P: n/a In article <6N****************@nnrp.ca.mci.com!nnrp1.uunet.ca >, Clever Monkey n.******@gmail.com wrote: > - what is the advantage of having a balanced binary tree over anunbalanced tree? A balanced tree will not fall over in a storm, as long as the wind blowsevenly from all directions. But the wind in most storms doesn't blow evenly from all directions. If you're going for storm tolerance, you really want an unbalanced tree, but the problem with that is that every time the wind changes you have to go out and re-unbalance it for the new wind direction. dave -- Dave Vandervies dj******@csclub.uwaterloo.ca And there was nothing insulting about it. Some people would rather take being called a ``normal person'' as an insult. --Nils Goesche in comp.lang.c May 4 '07 #6

 P: n/a In article , Eric Sosman n.******@gmail.com wrote: > - with 10 nodes, give one example of an unbalanced binary tree andone example of a balanced binary tree Unbalanced tree: AB,C'K:D'EH:FJ:G: (notation adaptedfrom Knuth, TAOCP 2.3.3 equation 3) Unless you have a different edition than I do (3rd), I think you meant equation 4. dave -- Dave Vandervies dj******@csclub.uwaterloo.ca The DS 9000 is a conforming implementation. The DS 9001 is so cleverly designed that experts can't agree whether it is conforming or not! --Christian Bau in comp.lang.c May 4 '07 #7

 P: n/a Dave Vandervies wrote On 05/04/07 16:08,: In article , Eric Sosman >n.******@gmail.com wrote: >> - with 10 nodes, give one example of an unbalanced binary tree andone example of a balanced binary tree Unbalanced tree: AB,C'K:D'EH:FJ:G: (notation adapted >>from Knuth, TAOCP 2.3.3 equation 3) Unless you have a different edition than I do (3rd), I think you meant equation 4. The renumbering was part of the adaptation. -- Er*********@sun.com May 4 '07 #8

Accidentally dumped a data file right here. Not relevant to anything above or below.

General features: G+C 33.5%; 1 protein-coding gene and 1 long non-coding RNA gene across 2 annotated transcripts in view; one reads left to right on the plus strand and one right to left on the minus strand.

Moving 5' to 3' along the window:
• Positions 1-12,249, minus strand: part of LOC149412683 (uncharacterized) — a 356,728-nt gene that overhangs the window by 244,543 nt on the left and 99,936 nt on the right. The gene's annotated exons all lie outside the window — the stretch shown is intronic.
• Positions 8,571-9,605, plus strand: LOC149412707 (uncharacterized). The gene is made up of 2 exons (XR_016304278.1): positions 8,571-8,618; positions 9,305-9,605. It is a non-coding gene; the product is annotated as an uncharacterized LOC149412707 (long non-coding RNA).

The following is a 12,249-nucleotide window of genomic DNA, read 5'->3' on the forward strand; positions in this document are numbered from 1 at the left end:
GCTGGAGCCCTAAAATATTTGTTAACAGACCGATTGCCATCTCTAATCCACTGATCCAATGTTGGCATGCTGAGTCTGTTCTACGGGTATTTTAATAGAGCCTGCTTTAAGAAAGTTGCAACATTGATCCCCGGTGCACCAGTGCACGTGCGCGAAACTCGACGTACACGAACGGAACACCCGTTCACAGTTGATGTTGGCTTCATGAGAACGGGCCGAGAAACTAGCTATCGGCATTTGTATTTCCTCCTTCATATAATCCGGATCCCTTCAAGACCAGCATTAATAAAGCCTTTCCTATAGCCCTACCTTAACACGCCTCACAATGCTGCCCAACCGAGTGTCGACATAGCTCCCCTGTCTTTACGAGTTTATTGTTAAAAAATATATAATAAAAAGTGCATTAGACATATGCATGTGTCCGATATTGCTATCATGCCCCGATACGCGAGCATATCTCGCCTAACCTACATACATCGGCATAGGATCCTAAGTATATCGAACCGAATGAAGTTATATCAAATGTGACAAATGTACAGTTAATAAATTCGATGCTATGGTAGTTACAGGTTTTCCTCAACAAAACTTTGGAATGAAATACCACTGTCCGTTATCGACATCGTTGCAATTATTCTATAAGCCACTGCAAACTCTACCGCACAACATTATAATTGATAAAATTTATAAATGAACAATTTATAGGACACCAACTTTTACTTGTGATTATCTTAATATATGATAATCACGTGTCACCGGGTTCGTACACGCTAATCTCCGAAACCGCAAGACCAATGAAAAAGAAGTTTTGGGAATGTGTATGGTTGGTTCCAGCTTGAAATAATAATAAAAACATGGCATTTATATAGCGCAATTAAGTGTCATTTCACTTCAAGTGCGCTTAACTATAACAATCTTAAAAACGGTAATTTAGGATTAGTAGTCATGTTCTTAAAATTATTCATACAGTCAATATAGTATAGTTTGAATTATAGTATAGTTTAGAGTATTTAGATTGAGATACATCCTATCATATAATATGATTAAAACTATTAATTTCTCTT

P: n/a Dave Vandervies wrote: In article <6N****************@nnrp.ca.mci.com!nnrp1.uunet.ca >, Clever Monkey n.******@gmail.com wrote: >> - what is the advantage of having a balanced binary tree over anunbalanced tree? A balanced tree will not fall over in a storm, as long as the wind blowsevenly from all directions. But the wind in most storms doesn't blow evenly from all directions. If you're going for storm tolerance, you really want an unbalanced tree, but the problem with that is that every time the wind changes you have to go out and re-unbalance it for the new wind direction. So true. I think I'm barking up the wrong tree here. We better leaf this alone for while, or we might end up branching off into the wrong direction. If I twig onto anything else, I'll let you know, but I think this conversation will not bear any new fruit. Either that, or I'm the fall guy and can't see the tree for the forest. -- clvrmnky Direct replies will be blacklisted. Replace "spamtrap" with my name to contact me directly. May 4 '07 #9